Report discussing about 400 references pertaining to the hydrodynamic design of seaplanes have been compiled, and the information is presented in the form of abstracts classified under six main headings.
Report presenting the air-flow behavior over the wing of an XP-51 airplane including photographs of tufts attached to the wing surface and chordwise pressure distributions. A comparison of tuft studies from flight results are compared with results from wind-tunnel testing. Three types of flow were observed: steady flow, unsteady flow, and break-away flow are provided.
From Summary: "An investigation has been conducted on a V-1650-7 engine to determine the cylinder temperatures and the coolant and oil heat rejections over a range of coolant flows (50 to 200 gal/min) and oil inlet temperatures (160 to 2150 F) for two values of coolant outlet temperature (250 deg and 275 F) at each of four power conditions ranging from approximately 1100 to 2000 brake horsepower. Data were obtained for several values of block-outlet pressure at each of the two coolant outlet temperatures. A mixture of 30 percent by volume of ethylene glycol and 70-percent water was used as the coolant."
The flying qualities of the Martin model 202 airplane have been estimated chiefly from the results of tests of an 0.0875-scale complete model with power made in the Wright Brothers tunnel at the Massachusetts Institute of Technology and from partial span wing and isolated vertical tail tests made in the Georgia Tech Nine-Foot Tunnel. These estimated handling qualities have been compared with existing Army-Navy and CAA requirements for stability and control. The results of the analysis indicate that the Martin model 202 airplane will possess satisfactory handling qualities in all respects except possibly in the following: The amount of elevator control available for landing or maneuvering in the landing condition is either marginal or insufficient when using the adjustable stabilizer linked to the flaps . Moreover, indications are that the longitudinal trim changes will be neither large nor appreciably worse with a fixed stabilizer than with the contemplated arrangement utilizing the adjustable stabilizer in an attempt to reduce the magnitude of the trim changes caused by flap deflection.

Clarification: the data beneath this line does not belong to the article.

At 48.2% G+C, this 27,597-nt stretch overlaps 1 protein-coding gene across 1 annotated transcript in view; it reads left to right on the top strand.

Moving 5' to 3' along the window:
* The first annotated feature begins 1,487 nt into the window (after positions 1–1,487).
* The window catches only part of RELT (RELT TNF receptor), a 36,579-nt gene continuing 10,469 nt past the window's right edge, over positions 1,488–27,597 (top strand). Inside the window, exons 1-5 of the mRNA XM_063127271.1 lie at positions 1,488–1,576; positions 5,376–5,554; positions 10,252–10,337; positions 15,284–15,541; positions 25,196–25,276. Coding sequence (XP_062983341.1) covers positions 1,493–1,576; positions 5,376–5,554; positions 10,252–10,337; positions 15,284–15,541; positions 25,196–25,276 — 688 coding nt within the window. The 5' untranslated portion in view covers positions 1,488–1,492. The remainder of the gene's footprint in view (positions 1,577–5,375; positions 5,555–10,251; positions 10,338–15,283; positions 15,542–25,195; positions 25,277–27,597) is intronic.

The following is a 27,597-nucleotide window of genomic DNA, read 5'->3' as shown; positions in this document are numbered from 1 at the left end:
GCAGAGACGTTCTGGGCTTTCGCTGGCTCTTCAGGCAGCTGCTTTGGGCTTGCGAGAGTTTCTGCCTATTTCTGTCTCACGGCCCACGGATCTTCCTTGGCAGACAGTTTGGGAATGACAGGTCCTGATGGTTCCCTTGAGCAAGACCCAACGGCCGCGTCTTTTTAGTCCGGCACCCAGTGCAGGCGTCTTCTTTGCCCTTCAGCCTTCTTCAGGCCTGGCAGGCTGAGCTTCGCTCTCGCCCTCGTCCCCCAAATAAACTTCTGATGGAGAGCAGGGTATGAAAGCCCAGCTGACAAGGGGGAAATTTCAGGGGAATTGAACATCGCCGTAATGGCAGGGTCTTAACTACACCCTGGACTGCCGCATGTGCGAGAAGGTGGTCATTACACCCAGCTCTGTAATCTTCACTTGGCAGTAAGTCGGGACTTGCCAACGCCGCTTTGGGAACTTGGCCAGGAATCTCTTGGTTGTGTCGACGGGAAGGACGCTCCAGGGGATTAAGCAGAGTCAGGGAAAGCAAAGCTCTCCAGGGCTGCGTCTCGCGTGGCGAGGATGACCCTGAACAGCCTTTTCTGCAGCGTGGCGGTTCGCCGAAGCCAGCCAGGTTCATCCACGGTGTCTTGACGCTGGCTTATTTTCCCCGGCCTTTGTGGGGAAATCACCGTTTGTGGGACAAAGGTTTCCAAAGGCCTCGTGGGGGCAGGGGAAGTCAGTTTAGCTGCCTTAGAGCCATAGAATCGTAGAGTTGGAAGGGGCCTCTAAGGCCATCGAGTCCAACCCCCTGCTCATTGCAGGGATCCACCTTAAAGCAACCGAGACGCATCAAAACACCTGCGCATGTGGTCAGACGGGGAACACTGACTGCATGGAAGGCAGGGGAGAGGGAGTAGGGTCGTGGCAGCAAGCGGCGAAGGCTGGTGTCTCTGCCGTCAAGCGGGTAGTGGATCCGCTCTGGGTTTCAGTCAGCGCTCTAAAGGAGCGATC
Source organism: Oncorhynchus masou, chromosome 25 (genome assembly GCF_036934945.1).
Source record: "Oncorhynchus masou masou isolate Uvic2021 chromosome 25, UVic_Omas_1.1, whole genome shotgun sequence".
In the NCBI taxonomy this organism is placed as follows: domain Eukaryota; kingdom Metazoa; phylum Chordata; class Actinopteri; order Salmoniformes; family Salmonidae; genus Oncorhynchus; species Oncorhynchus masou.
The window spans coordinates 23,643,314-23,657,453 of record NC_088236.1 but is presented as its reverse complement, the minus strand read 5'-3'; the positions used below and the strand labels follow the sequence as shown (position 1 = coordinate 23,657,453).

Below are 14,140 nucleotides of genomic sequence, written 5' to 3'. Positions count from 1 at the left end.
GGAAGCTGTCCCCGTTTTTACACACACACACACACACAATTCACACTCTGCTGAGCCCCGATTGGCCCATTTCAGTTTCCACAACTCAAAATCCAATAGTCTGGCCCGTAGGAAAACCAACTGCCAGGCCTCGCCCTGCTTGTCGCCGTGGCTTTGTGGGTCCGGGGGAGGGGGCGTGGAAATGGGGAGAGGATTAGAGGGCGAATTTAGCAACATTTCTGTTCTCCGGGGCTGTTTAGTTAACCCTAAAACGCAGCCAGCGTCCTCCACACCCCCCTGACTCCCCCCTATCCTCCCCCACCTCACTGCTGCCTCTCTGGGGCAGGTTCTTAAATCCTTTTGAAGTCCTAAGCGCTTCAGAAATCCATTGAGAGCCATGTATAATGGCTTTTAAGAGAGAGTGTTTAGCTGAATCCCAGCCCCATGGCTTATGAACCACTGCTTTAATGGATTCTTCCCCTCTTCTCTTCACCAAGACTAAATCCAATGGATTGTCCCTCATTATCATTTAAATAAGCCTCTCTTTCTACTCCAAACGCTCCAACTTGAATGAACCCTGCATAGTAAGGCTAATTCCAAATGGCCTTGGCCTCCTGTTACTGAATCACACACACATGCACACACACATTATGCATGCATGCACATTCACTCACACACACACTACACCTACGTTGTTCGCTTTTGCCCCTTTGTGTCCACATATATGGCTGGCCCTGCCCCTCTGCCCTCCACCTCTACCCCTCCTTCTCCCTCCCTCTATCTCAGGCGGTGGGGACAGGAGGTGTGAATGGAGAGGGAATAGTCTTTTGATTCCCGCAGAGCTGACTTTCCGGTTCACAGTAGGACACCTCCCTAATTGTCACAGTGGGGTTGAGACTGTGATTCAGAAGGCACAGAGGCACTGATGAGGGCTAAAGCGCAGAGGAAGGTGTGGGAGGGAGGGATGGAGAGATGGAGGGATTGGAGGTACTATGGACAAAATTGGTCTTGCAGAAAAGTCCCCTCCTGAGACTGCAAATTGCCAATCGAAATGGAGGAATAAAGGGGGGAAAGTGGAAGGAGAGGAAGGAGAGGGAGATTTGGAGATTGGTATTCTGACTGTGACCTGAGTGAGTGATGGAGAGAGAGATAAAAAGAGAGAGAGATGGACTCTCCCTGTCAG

Results obtained from gust and draft velocity measurements within thunderstorms for the period August 17, 1946 to August 19, 1946 at Orlando, Florida are presented herein. These data are summarized in tables I and II and are of the type presented in reference 1 for previous flights. Inspection of photo-observer records taken on the present flights indicated that mo ambient-air temperature data were obtained.
This report contains the flight-test results of the lateral and directional-stability and control phase (including tests with wing-tip tanks) of a general flying-qualities investigation of the Lockheed P-80A airplane (Army No. 44-85099). These tests were conducted at indicated airspeeds up to 494 miles per hour (0.691 Mach number) at low altitude and up to 378 miles per hour (0.816 Mach number) at high altitude. These tests showed that the flying qualities of the airplane were for the most part in accordance with the requirements of the Army Air Forces Stability and Control Specifications. The only major deficiency noted was the negative lateral stability with the wing-tip tanks installed.
Tests were conducted to find the effects of compressibility on the longitudinal stability and control of a 1/7-scale semispan model of the Northrop YB-49 airplane. Lift, drag, pitching moment, and elevon hinge moments were measured and are presented in graphical form. The results show that, due to a loss of lift on the outboard portion of the wing, the longitudinal static stability decreased rapidly as the Mach numbers increased above 0.735 the model experienced a climbing moment at positive lift coefficients. Also, a longitudinal-control effectiveness began to decrease at a Mach number of about 0.725.
Report presenting a lateral-control investigation of 3- and 6-percent chord spoilers projecting on the upper surface of a wing of high-aspect ratio. The spoilers were found to give large rolling moments at Mach numbers below the Mach number corresponding to the break in the rolling-moment-coefficient curves. Results regarding section pressure distributions, rolling-moment characteristics, normal-force characteristics, pitching-moment characteristics, wing-torsional considerations, and hinge-moment characteristics are provided.
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